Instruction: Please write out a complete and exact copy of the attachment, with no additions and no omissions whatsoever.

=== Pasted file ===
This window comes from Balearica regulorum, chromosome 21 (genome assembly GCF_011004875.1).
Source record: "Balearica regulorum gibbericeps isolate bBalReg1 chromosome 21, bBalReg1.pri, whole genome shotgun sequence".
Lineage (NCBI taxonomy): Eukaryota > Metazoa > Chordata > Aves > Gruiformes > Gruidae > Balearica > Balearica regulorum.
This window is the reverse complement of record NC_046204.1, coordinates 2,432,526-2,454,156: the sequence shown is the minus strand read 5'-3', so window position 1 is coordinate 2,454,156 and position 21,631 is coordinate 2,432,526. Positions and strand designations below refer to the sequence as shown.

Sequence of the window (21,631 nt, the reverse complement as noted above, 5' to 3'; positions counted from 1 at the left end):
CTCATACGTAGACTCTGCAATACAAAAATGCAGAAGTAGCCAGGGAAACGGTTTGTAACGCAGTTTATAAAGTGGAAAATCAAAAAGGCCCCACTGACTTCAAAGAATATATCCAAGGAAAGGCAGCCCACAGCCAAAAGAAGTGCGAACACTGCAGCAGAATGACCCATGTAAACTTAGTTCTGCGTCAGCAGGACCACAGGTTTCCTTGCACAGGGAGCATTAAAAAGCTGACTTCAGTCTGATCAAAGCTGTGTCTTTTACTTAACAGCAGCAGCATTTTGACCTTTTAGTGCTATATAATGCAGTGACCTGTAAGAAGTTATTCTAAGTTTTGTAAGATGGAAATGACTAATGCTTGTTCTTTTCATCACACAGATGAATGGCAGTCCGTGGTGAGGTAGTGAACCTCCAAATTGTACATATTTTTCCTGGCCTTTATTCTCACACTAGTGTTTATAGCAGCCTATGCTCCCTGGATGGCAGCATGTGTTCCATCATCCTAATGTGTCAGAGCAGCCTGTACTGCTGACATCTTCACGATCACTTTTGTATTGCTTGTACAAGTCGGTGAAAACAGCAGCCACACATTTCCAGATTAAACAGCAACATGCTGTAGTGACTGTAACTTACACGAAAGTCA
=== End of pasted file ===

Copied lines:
This window comes from Balearica regulorum, chromosome 21 (genome assembly GCF_011004875.1).
Source record: "Balearica regulorum gibbericeps isolate bBalReg1 chromosome 21, bBalReg1.pri, whole genome shotgun sequence".
Lineage (NCBI taxonomy): Eukaryota > Metazoa > Chordata > Aves > Gruiformes > Gruidae > Balearica > Balearica regulorum.
This window is the reverse complement of record NC_046204.1, coordinates 2,432,526-2,454,156: the sequence shown is the minus strand read 5'-3', so window position 1 is coordinate 2,454,156 and position 21,631 is coordinate 2,432,526. Positions and strand designations below refer to the sequence as shown.

Sequence of the window (21,631 nt, the reverse complement as noted above, 5' to 3'; positions counted from 1 at the left end):
CTCATACGTAGACTCTGCAATACAAAAATGCAGAAGTAGCCAGGGAAACGGTTTGTAACGCAGTTTATAAAGTGGAAAATCAAAAAGGCCCCACTGACTTCAAAGAATATATCCAAGGAAAGGCAGCCCACAGCCAAAAGAAGTGCGAACACTGCAGCAGAATGACCCATGTAAACTTAGTTCTGCGTCAGCAGGACCACAGGTTTCCTTGCACAGGGAGCATTAAAAAGCTGACTTCAGTCTGATCAAAGCTGTGTCTTTTACTTAACAGCAGCAGCATTTTGACCTTTTAGTGCTATATAATGCAGTGACCTGTAAGAAGTTATTCTAAGTTTTGTAAGATGGAAATGACTAATGCTTGTTCTTTTCATCACACAGATGAATGGCAGTCCGTGGTGAGGTAGTGAACCTCCAAATTGTACATATTTTTCCTGGCCTTTATTCTCACACTAGTGTTTATAGCAGCCTATGCTCCCTGGATGGCAGCATGTGTTCCATCATCCTAATGTGTCAGAGCAGCCTGTACTGCTGACATCTTCACGATCACTTTTGTATTGCTTGTACAAGTCGGTGAAAACAGCAGCCACACATTTCCAGATTAAACAGCAACATGCTGTAGTGACTGTAACTTACACGAAAGTCA